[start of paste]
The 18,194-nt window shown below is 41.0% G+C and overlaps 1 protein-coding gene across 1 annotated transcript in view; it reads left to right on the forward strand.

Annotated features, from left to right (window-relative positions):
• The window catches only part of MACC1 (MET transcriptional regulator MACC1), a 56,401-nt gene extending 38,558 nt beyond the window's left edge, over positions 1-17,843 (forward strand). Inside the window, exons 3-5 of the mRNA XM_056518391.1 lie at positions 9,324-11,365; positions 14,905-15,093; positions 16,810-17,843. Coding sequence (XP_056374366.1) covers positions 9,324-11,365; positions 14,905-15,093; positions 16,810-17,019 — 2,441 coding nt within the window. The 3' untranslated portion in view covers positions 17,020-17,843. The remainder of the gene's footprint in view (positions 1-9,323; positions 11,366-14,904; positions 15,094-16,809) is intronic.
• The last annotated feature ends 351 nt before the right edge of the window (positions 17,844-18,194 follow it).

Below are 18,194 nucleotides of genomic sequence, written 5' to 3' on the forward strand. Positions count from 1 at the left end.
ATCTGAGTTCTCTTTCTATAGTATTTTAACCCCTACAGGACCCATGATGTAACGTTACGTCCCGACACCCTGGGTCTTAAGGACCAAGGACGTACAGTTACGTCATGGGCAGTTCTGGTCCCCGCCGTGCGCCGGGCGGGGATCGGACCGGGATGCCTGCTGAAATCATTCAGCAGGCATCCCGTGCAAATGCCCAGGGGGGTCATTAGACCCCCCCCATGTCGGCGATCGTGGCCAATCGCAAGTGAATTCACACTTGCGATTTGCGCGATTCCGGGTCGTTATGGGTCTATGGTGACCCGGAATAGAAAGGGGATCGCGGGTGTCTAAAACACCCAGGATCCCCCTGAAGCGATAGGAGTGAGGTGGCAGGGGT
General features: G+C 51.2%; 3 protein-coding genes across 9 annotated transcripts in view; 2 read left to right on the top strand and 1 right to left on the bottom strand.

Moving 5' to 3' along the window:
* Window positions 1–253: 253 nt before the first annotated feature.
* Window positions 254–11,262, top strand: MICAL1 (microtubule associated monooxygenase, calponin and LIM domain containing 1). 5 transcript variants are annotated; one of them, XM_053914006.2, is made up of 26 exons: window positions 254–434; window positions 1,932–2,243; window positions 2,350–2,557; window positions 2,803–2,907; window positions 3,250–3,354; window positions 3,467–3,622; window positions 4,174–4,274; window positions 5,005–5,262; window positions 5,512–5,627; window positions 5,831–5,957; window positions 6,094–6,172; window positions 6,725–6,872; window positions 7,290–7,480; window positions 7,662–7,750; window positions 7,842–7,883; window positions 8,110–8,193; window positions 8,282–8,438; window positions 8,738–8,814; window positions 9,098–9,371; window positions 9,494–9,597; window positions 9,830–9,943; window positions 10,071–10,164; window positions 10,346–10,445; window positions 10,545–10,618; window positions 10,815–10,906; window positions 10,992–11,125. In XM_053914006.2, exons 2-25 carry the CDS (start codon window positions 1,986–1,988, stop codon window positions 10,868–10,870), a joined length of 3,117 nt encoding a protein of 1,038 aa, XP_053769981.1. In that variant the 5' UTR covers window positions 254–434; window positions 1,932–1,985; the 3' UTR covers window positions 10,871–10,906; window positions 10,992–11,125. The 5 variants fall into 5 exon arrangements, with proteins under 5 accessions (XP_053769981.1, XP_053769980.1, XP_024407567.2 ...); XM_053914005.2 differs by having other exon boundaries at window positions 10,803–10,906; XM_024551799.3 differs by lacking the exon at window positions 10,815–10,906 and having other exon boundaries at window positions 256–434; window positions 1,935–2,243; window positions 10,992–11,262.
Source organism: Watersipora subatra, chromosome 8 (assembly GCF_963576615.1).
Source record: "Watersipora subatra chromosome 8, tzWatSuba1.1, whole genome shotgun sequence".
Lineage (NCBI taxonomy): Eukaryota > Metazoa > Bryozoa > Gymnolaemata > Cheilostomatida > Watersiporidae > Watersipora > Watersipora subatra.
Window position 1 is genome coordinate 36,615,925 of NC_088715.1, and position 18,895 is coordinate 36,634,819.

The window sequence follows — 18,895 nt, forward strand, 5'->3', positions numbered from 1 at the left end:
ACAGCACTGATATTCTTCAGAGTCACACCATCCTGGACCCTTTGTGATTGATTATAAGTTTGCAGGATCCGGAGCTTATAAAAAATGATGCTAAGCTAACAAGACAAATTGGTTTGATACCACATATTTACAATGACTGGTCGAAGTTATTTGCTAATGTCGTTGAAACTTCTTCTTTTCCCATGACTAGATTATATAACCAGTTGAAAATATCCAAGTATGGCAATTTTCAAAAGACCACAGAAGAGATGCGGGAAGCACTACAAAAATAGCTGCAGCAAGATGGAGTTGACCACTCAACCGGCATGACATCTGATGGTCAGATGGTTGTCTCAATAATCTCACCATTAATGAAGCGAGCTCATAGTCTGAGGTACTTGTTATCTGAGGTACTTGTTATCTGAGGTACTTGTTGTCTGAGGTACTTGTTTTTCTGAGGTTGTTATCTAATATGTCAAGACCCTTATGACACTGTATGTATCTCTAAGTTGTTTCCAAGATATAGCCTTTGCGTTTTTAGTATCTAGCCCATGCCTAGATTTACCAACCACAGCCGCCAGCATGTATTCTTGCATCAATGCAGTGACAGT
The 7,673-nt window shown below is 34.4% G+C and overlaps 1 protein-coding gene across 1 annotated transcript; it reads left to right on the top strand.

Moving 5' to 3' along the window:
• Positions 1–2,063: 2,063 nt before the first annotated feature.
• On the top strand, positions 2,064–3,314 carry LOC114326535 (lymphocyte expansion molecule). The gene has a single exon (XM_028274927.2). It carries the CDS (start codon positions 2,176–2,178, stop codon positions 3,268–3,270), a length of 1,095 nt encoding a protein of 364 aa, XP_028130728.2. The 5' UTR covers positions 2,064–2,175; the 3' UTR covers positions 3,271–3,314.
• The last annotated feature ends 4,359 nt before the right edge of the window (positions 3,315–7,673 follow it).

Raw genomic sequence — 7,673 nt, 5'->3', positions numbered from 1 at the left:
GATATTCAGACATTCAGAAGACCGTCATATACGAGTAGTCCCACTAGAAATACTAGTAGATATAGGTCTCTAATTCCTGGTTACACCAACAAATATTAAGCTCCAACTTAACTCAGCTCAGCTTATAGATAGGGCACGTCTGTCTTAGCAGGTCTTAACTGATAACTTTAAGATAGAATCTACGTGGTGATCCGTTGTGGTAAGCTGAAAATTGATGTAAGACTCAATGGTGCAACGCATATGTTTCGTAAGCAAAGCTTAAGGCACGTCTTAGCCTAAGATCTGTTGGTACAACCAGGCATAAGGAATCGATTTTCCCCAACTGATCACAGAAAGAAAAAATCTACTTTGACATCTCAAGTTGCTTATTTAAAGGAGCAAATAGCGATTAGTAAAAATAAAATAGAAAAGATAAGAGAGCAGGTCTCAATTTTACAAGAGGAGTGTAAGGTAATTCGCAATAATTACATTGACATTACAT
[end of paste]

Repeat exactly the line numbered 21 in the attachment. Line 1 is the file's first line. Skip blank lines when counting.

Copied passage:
• The last annotated feature ends 4,359 nt before the right edge of the window (positions 3,315–7,673 follow it).